Rich version of this review at: https://mozphab-ietf.devsvcdev.mozaws.net/D4528 IMPORTANT S 4.2.6. > It could have been possible to use the checksum generated in the UDP > checksum for this, but this value is generally not accessible to > applications. Also, sometimes the checksum is not calculated or is > off-loaded to network hardware. > > 4.2.6. Using Sequence Numbers as Packet Identifiers I don't understand how as an endpoint I know which method I use. S 4.2.6. > > 4.2.6. Using Sequence Numbers as Packet Identifiers > > When using sequence numbers, a small header similar to the TURN > ChannelData header is added in front of all packets that are not a > STUN Probe Indication or Request. The sequence number is how would this interact with ICE, where you send Binding Indidcations. COMMENTS S 2. > Probing mechanism (as described in Section 4.2). The selection of > which Probing Mechanism to use is dependent on performance and > security and complexity trade-offs. > > If the Simple Probing mechanism is chosen, then the Client initiates > Probe transactions, as shown in Figure 1, which increase in size Why does this use probe and not binding-request? Then you wouldn't have a constraint on knowing the other side supported it. S 2. > security and complexity trade-offs. > > If the Simple Probing mechanism is chosen, then the Client initiates > Probe transactions, as shown in Figure 1, which increase in size > until transactions timeout, indicating that the Path MTU has been > exceeded. It then uses that information to update the Path MTU. Most of the MTU mechanisms I know of start big and go small. See, for instance: https://tools.ietf.org/html/rfc4821#section-7.2 S 4.1.2. > [RFC5389]. > > The server then creates a Probe Response. The server MUST add the > FINGERPRINT attribute so the STUN messages are disambiguated from the > other protocol packets. The server then sends the response to the > client. I note that this doesn't let you measure PMTU in the opposite direction. S 4.1.3. > client. > > 4.1.3. Receiving a Probe Response > > A client receiving a Probe Response MUST process it as specified in > [RFC5389]. If a response is received this is interpreted as a Probe 5389 doesn't describe Probe, so you should lay out what this means. S 6.2. > > 6.2. PMTUD-SUPPORTED > > The PMTUD-SUPPORTED attribute indicates that its sender supports this > specification. This attribute has no value part and thus the > attribute length field is 0. When is this useful? Only when you want to use simple probing? S 7. > The Simple Probing mechanism may be used without authentication > because this usage by itself cannot trigger an amplification attack > as the Probe Response is smaller than the Probe Request. An > unauthenticated Simple Probing mechanism cannot be used in > conjunction with the Implicit Probing Support Signaling mechanism in > order to prevent amplification attacks. I don't understand this last sentence. It can't be used? Doesn't the previous sentence imply you can?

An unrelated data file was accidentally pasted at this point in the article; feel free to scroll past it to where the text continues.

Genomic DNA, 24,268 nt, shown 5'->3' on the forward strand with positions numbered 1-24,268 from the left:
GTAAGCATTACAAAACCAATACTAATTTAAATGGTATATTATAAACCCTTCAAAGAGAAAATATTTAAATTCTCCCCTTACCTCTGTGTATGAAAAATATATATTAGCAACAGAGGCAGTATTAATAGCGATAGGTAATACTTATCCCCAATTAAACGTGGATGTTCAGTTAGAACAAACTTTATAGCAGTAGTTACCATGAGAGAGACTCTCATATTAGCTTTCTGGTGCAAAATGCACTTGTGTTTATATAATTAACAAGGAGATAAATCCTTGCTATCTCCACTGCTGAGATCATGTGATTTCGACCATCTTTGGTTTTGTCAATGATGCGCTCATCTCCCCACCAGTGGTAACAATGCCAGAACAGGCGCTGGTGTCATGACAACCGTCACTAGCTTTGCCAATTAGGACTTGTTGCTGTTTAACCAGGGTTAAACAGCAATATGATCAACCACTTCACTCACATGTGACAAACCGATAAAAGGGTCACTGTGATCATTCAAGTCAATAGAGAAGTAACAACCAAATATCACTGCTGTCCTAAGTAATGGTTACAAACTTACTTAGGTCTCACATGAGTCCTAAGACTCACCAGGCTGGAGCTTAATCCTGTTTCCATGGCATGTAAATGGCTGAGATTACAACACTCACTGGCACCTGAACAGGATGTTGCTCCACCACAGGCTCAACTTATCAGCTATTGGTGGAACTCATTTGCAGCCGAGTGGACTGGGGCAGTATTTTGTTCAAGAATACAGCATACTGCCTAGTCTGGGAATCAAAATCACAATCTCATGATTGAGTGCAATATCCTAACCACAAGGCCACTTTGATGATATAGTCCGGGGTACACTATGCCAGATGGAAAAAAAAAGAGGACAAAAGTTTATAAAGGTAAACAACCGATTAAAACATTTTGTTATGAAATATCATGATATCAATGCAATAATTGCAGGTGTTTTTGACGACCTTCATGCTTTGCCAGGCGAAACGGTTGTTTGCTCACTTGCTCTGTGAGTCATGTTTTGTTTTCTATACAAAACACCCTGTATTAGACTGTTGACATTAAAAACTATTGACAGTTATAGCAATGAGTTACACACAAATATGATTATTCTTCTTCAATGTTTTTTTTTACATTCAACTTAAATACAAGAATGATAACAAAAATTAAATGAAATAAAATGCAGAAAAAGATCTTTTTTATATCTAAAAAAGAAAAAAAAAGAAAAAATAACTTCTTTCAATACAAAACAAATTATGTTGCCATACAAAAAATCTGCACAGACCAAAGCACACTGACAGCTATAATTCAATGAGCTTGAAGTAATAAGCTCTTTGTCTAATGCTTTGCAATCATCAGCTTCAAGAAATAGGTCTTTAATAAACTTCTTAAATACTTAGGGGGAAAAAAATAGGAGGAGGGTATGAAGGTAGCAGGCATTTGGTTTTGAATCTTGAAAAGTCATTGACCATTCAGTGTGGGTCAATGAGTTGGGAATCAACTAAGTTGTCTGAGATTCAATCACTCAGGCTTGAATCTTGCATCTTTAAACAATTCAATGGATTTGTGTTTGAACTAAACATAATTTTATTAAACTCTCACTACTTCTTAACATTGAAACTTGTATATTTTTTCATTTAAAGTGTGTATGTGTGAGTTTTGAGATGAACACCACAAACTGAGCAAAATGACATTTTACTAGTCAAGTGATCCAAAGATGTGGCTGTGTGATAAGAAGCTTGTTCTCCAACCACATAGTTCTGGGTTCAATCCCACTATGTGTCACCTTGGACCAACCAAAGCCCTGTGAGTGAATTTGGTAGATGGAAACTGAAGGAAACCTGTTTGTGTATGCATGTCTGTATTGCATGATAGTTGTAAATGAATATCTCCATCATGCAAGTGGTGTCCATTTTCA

I support Adam's DISCUSS, and believe that Ben's proposed alternative ("re-describe PADDING in this draft") is a viable way forward.
Thanks for addressing my DISCUSS. I'm keeping the one substantive comment below, as it is still applicable to the -13 version of the document. In the general case, STUN servers aren't aware of the signaling protocol that is in use. For example, when a TURN server is use with RTP and RTCP with a session set up via SIP, there is no requirement that the TURN server itself have any inherent knowledge of SIP or RTP or RTCP. From that perspective, the following text in section 4.2 is a bit confusing and/or problematic: Some application layer protocols may already have a way of identifying each individual UDP packet, in which case these identifiers SHOULD be used in the IDENTIFIERS attribute of the Report Response. It seems odd that I would have to teach my TURN server about the protocols I'm using it with just so that it can identify the packets. This behavior, combined with the requirement that all behavior be symmetrical ("As a result of the fact that all endpoints implementing this specification are both clients and servers") leads me to believe that perhaps the use cases that drove this mechanism are tightly scoped to direct peer-to-peer uses of ICE, while the other common uses of STUN (e.g., public TURN servers used for symmetric NAT traversal) were given no consideration. If that was intentional, then I think the abstract and introduction need to clearly describe the scenarios the mechanism was defined for; and, more importantly, clarify that it does not work for the general case, including STUN servers used for NAT traversal. I suspect that, once this mechanism begins to be deployed, the foregoing limitations will cause operational difficulties, which may in turn suggest changes to the mechanism that is currently defined.